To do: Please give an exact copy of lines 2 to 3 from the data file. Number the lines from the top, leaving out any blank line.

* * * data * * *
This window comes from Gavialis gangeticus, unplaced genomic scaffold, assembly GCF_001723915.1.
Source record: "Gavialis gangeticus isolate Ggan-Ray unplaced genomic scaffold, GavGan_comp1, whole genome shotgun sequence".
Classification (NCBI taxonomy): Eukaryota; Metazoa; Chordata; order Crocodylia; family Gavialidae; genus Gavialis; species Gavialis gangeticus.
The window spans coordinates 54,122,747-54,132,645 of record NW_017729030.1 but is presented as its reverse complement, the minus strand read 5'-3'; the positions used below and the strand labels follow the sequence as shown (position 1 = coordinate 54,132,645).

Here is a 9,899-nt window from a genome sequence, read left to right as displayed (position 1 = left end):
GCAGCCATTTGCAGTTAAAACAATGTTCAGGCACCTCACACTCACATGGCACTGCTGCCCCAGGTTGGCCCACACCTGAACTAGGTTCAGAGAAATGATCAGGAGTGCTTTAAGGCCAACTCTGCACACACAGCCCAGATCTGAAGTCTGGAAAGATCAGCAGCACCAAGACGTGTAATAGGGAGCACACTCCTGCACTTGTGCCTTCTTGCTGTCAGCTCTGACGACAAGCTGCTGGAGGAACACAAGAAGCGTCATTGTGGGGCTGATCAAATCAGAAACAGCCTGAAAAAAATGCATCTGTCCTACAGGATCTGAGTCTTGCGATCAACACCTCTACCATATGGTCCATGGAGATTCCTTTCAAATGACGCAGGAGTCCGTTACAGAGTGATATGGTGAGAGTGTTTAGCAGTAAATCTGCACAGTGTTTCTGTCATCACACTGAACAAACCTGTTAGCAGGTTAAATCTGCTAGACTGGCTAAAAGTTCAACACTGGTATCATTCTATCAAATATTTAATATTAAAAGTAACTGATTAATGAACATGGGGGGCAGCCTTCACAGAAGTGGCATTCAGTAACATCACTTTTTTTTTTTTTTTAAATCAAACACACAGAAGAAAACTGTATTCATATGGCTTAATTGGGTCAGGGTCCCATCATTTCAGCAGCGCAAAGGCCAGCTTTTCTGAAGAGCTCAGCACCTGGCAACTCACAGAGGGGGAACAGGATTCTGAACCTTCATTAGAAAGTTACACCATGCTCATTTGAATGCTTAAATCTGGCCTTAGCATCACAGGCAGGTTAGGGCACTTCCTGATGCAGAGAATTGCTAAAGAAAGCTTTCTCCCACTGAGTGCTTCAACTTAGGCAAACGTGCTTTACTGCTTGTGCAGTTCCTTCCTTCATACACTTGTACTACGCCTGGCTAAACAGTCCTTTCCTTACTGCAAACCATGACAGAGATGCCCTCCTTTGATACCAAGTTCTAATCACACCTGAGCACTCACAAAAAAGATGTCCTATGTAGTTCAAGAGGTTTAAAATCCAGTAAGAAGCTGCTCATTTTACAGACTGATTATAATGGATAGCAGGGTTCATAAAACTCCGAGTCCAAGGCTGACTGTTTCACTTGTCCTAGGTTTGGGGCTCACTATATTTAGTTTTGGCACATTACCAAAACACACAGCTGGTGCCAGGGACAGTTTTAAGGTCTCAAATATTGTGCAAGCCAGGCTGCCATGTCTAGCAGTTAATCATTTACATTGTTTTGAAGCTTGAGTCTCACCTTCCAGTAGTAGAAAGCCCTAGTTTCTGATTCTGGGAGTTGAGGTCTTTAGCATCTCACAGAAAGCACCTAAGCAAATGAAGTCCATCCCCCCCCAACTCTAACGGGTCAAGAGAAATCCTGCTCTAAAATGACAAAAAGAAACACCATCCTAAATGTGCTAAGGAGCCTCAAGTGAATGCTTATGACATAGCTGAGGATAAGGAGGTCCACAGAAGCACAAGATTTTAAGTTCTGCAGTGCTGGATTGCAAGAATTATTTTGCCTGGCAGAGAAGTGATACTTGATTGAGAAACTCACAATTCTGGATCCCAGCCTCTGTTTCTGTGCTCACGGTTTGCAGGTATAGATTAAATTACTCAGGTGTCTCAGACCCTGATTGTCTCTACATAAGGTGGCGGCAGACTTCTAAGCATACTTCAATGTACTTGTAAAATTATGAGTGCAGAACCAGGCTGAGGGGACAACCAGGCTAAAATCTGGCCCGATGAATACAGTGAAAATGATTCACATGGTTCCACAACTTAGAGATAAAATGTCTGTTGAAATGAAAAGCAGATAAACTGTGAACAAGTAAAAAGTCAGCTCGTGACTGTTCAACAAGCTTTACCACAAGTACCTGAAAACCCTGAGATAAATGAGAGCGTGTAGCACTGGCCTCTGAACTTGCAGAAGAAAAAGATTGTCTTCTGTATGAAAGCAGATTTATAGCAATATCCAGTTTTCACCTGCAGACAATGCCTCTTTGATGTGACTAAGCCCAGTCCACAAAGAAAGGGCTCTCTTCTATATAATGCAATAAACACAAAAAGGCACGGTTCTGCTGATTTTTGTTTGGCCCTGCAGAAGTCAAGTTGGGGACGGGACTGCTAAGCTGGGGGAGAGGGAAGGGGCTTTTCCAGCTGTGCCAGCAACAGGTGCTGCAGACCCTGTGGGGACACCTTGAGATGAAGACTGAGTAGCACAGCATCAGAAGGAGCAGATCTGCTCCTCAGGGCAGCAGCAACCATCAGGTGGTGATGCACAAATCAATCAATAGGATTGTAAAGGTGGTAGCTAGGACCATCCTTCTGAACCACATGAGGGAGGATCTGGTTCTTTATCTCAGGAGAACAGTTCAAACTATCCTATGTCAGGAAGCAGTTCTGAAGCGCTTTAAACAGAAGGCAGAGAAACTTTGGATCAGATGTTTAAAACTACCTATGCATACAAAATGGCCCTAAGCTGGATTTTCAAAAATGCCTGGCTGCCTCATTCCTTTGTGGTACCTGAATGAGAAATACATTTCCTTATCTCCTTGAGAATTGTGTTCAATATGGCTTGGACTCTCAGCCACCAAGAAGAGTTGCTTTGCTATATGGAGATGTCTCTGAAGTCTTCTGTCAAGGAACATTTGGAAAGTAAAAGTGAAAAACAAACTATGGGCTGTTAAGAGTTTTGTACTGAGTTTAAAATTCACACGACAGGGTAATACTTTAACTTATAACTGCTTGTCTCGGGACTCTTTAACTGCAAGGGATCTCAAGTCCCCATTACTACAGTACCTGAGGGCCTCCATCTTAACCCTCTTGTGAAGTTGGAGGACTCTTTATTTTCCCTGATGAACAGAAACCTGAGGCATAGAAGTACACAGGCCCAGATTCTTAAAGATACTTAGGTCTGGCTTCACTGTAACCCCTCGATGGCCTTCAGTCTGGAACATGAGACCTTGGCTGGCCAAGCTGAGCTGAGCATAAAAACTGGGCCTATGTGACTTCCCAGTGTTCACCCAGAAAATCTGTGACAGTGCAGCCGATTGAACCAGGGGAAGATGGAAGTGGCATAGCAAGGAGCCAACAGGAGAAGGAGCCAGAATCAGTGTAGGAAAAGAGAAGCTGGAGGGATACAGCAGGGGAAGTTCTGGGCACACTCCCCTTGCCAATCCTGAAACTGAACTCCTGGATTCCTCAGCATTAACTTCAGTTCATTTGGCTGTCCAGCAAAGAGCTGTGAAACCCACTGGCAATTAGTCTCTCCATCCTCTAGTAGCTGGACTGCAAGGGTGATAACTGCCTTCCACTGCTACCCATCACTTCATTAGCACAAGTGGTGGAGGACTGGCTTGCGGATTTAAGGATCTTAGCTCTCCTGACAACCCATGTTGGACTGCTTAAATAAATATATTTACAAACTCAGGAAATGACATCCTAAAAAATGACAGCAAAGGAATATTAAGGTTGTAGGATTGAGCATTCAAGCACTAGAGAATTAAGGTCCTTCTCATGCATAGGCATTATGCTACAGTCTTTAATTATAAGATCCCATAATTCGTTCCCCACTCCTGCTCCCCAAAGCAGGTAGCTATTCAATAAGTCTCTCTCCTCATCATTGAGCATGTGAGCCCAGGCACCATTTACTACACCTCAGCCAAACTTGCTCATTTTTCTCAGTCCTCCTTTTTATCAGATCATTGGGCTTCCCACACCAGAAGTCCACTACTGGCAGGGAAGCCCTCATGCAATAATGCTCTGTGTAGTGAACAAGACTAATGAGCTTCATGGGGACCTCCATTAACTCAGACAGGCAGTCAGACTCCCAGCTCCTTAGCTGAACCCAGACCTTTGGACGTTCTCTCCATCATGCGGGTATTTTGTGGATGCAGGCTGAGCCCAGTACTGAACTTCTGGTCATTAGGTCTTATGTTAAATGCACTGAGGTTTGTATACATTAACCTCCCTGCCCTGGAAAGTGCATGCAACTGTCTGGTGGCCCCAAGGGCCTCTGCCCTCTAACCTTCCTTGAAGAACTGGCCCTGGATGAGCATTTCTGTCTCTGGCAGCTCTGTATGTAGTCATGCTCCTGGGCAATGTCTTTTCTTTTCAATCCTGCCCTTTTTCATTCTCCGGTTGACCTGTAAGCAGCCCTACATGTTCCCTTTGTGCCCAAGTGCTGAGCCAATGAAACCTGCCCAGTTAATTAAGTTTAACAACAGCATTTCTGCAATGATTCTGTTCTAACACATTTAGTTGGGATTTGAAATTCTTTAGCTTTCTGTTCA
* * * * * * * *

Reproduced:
Source record: "Gavialis gangeticus isolate Ggan-Ray unplaced genomic scaffold, GavGan_comp1, whole genome shotgun sequence".
Classification (NCBI taxonomy): Eukaryota; Metazoa; Chordata; order Crocodylia; family Gavialidae; genus Gavialis; species Gavialis gangeticus.